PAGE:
Hello Mr. Market
In my previous articles (Part I, Part II), I have described some of our thought processes and mind sets when we are buying or selling a stock. We discussed our fear of losing, our cravings to be liked, and our need to act now. We also discussed how overconfidence and commitments to previous decisions or information can impact our investment decision process.
My intention in this article is to introduce you to Mr. Market, the manic-depressive figure that was created in the mind of the brilliant professor Benjamin Graham. I will also provide a different point of view for investing in the stock market.
Before we start talking about Mr. Market, let me ask a very simple question:
What is a stock?
Easy question isn’t it? Before continuing reading, give yourself 30 seconds to answer this question. Well, here are some answers that I got when I asked other people, “A stock is a sure way to make (lose) money”, “A stock is a company”, “A stock is the price of a company”, “A stock is this really annoying 3 letter words that run on the bottom of my CNBC screen and makes me dizzy”
A stock represents a partial ownership of a business/company. For example, think of a media company, let’s call the company MyMediaCompany. The company has 1 million shares (stocks) outstanding, which means that by buying one share of MyMediaCompany you really own one millionth of MyMediaCompany. This is a very important concept. A stock is not just a ticker or a 3 letter word, a stock represent a partial ownership in a business, which means that as a partial owner of MyMediaCompany you partially own its web site, movie studios, TV channels, book publishing, theme parks cruise lines, hotels, media stores etc’. You get my point; by owning a stock of MyMediaCompany you are a partial owner of all that MyMediaCompany owns.
Why is this so important to understand this concept?
Let’s explore some of the answers that I received about why a person bought a stock of a company (or shares of a company):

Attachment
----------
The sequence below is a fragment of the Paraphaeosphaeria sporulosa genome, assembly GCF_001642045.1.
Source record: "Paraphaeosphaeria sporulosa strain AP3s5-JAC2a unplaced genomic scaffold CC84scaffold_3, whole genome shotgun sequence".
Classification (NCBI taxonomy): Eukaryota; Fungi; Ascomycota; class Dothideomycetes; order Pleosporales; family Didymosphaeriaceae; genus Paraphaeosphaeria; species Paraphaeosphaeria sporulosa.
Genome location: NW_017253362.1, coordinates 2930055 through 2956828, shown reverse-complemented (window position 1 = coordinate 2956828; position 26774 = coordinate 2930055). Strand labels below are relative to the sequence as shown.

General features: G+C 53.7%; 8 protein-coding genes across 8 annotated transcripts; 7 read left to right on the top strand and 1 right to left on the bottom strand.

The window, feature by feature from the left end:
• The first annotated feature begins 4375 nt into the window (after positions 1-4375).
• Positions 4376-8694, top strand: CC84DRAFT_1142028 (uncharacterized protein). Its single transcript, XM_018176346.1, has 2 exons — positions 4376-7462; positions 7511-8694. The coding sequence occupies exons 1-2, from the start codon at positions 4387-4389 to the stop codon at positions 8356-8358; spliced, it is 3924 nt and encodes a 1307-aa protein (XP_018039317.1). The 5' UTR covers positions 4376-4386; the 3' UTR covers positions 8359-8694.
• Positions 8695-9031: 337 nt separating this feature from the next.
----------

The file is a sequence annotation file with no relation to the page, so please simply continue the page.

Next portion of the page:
- I bought the stock at $5 because $5 is a cheap price
- I bought the stock because my friends owns it
- I bought the stock because it use to be $50 and now it is $20 so it must be cheap
- I bought the stock because it has to go up
- I bought the stock because the yelling news anchor said the price graph is in an head and shoulders formation and it is reaching the price breaking point. Yes, someone really told me that!
All of these answers focus on the one piece of information that is the easiest to get – the stock price and ignore the most important question that we should ask ourselves – What is the value of the business behind the ticker, the business that this stock represent?
Just by understanding the value of the company you can tell if the price of the stock is cheap or expansive.
Valuing a company is not an easy task, but it is the first and most important step that needs to happen before you purchase a stock, Peter Lynch once said “Spend at least as much time researching a stock as you would choosing a refrigerator”. I will write more about why companies issue stocks, ways of valuing stocks, research and refrigerators in my next article.
Now that we know that a stock represents a partial ownership of a company, and that the most important activity is first to value the company and only then to look at its price, it is easy to conclude that only once you know the value of the company and the offering price you will be able to make a prudent investment decision. Mr. Buffet tells us “Price is what you pay, Value is what you get”. Always demand more value for your purchase price.